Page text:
Content Inc.: How to build a better business model

It’s not really news to say that most businesses fail. If you are like most entrepreneurs, the first startup is surely a failure. According to, first-time entrepreneurs have just an 18 percent success rate. Not even a 2-in-10 chance?

Want better news? Henry Blodget, co-founder of Business Insider, places the success rate of one of the most successful startup accelerators on the planet, Y Combinator, at a mere 10 percent or less.

If you are an entrepreneur or part of a startup, you already know the odds are stacked against you.

Product first? Really?

According to the U.S. Small Business Administration, the first step in starting a business is to develop a business plan. The standard business plan includes things like “defining what you are selling” and “creating a sales and marketing plan.”

Of course it does. I’m sure if you search the thousands of different business plans on the Web, they all look pretty much the same. Every startup essentially plays the game by the same rules.

A better way

Through a lovely accident, I stumbled on a powerful way to build a business in the digital age — and now believe there is no better way to go to market. In 2007, I left the corporate world to start a company. The product didn’t work (as the stats predicted).

Luckily, at the same time, we were able to build an audience of loyal subscribers to our blog. Seven years later, our organization, Content Marketing Institute was named the fastest growing business media company in North America by Inc. Through this process, we realized that we stumbled upon a better business model — build a loyal audience through consistent content, then launch your products and/or services.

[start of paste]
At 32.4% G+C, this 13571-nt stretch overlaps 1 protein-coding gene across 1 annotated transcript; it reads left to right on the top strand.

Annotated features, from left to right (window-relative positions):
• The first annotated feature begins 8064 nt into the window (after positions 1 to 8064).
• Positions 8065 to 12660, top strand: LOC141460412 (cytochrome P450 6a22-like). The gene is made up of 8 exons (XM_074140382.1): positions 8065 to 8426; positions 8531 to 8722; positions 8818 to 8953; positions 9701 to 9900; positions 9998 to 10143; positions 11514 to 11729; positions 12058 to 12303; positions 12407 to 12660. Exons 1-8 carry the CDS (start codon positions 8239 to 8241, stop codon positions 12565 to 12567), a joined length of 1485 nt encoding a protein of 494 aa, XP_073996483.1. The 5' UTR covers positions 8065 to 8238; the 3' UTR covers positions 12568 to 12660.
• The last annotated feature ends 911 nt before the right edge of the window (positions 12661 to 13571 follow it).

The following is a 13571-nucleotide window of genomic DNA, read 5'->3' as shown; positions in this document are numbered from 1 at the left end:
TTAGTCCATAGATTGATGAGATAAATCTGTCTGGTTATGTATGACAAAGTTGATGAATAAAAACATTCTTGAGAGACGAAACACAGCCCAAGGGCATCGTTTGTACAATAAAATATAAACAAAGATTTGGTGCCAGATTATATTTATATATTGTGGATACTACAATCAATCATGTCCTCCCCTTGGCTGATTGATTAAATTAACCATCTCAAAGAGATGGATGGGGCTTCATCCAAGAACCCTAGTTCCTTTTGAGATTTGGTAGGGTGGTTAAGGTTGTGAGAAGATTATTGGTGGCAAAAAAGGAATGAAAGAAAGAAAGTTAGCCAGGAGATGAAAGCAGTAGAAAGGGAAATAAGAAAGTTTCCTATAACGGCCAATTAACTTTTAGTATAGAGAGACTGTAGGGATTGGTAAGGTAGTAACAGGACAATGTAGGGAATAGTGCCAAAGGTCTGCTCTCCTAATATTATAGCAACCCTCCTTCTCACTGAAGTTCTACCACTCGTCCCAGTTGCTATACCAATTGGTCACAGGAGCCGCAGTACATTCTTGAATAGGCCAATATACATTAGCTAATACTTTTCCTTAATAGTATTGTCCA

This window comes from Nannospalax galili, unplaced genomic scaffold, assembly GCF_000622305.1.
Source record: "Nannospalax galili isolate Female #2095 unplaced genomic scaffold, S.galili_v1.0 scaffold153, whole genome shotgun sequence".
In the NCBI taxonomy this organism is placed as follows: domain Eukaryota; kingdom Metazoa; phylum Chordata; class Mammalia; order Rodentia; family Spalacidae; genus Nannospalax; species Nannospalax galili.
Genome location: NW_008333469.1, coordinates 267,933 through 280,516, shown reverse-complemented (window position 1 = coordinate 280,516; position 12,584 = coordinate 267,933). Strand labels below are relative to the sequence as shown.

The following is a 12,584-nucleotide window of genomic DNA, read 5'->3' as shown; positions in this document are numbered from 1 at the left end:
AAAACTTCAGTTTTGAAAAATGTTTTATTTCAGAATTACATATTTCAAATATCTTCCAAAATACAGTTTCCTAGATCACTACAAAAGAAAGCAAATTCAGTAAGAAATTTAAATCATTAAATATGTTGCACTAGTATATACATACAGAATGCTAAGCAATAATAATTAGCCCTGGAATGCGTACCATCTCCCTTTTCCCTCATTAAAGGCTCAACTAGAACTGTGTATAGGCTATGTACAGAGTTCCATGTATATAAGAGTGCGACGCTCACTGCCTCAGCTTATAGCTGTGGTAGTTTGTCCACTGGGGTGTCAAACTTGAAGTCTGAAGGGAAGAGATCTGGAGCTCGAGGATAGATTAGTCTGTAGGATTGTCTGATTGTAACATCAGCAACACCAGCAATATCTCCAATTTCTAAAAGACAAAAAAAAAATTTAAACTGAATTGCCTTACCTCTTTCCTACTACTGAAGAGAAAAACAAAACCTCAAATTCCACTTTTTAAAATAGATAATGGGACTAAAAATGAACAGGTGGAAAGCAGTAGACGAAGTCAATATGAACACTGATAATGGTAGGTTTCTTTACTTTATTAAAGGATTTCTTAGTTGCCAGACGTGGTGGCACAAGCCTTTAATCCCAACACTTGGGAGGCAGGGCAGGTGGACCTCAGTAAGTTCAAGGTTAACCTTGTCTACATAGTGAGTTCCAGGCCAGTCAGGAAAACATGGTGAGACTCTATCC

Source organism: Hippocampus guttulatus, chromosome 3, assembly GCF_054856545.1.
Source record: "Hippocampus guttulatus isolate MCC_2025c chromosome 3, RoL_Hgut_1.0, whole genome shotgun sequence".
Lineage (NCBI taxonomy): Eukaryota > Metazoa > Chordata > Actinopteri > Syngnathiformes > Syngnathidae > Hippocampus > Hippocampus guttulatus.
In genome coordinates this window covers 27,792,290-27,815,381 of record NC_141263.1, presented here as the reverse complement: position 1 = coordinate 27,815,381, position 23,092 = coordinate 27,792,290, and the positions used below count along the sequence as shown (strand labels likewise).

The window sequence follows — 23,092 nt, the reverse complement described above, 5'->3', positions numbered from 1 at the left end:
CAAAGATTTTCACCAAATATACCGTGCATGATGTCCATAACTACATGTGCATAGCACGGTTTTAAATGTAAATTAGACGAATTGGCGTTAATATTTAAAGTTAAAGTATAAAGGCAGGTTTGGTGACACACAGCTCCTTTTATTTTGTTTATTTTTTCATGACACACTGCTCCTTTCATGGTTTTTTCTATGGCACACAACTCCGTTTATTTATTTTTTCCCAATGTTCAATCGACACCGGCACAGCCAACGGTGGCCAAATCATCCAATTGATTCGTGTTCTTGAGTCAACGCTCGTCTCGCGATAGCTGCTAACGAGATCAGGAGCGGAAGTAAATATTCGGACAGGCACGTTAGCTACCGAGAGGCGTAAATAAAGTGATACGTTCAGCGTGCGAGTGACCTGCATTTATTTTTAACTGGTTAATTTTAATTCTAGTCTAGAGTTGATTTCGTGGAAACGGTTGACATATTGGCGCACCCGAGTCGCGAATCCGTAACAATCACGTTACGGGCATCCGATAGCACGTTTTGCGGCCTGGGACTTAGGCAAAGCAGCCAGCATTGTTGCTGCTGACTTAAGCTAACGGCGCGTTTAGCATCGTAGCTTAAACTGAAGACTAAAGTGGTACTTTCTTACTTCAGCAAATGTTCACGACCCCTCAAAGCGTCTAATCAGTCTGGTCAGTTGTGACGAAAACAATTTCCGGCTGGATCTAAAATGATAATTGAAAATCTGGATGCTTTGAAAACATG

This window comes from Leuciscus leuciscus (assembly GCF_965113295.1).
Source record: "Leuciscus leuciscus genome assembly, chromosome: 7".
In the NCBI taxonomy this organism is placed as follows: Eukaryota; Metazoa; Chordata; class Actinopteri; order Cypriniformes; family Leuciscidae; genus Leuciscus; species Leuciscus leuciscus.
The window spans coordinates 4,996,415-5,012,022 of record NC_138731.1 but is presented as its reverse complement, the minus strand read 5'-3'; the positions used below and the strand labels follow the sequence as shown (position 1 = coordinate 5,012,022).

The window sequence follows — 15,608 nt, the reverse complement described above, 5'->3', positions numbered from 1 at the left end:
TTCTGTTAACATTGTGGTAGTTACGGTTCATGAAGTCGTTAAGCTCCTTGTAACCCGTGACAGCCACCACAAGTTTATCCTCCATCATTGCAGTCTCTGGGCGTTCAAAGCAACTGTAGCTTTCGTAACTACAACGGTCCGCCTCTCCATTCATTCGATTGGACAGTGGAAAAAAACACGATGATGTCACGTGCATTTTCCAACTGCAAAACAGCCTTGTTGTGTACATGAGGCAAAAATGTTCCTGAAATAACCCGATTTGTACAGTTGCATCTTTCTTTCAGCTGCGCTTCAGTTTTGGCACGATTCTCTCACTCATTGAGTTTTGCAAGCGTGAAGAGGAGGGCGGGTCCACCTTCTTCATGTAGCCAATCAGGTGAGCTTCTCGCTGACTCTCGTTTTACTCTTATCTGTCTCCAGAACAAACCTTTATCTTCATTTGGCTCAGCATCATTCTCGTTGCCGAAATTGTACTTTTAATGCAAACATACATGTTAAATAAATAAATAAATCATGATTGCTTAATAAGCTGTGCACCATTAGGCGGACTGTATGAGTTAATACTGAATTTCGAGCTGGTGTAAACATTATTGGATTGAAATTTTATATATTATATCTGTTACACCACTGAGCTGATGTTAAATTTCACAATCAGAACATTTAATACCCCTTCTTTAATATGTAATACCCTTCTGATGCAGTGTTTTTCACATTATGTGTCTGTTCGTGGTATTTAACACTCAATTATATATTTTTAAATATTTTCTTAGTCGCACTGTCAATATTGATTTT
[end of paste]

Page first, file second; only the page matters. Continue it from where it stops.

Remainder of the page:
Examples are everywhere

In 2014, I decided to begin writing my fourth book, “Content Inc.: How Entrepreneurs Use Content to Build Massive Audiences and Create Radically Successful Businesses,” on this “audience-first, product-second” model. In searching for cases around this concept, what we found was amazing — it was rapidly growing all over the globe. Here are two examples:

■ Matthew Patrick left the acting business and couldn’t get a “real job.” So he started a YouTube series called Game Theory on video games. Today, he has more than 5 million subscribers and runs a fast-growing multimillion-dollar empire.

■ Joy Cho started a simple design blog in 2005, building a loyal audience for years. When Pinterest launched, she grew her following into more than 13 million followers. Today, Oh Joy! has designed and co-produced products for such brands as Target and Microsoft, and Cho has developed stationery, wallpaper, bedding, diaper bags and even computer accessories.

Today, any business in any industry can leverage a content-first strategy, building a loyal audience before any products and services are offered. Crazy, right? According to our research, this “crazy” model has the ability to minimize risk, increase the likelihood of success and enable significantly higher growth rates than “normal” companies. In the very near future, some of the fastest global companies on the planet will use this Content Inc. approach.

They’ve all found a better way.

Joe Pulizzi is the found of the Content Marketing Institute. His fourth best-selling book, “Content Inc.: How Entrepreneurs Can Build Massive Audience and Build Remarkably Successful Businesses” is now available.

To learn more about “Content Inc.: How Entrepreneurs Use Content to Build Massive Audiences and Create Radically Successful Businesses,” and listen to the Content Inc. podcast, visit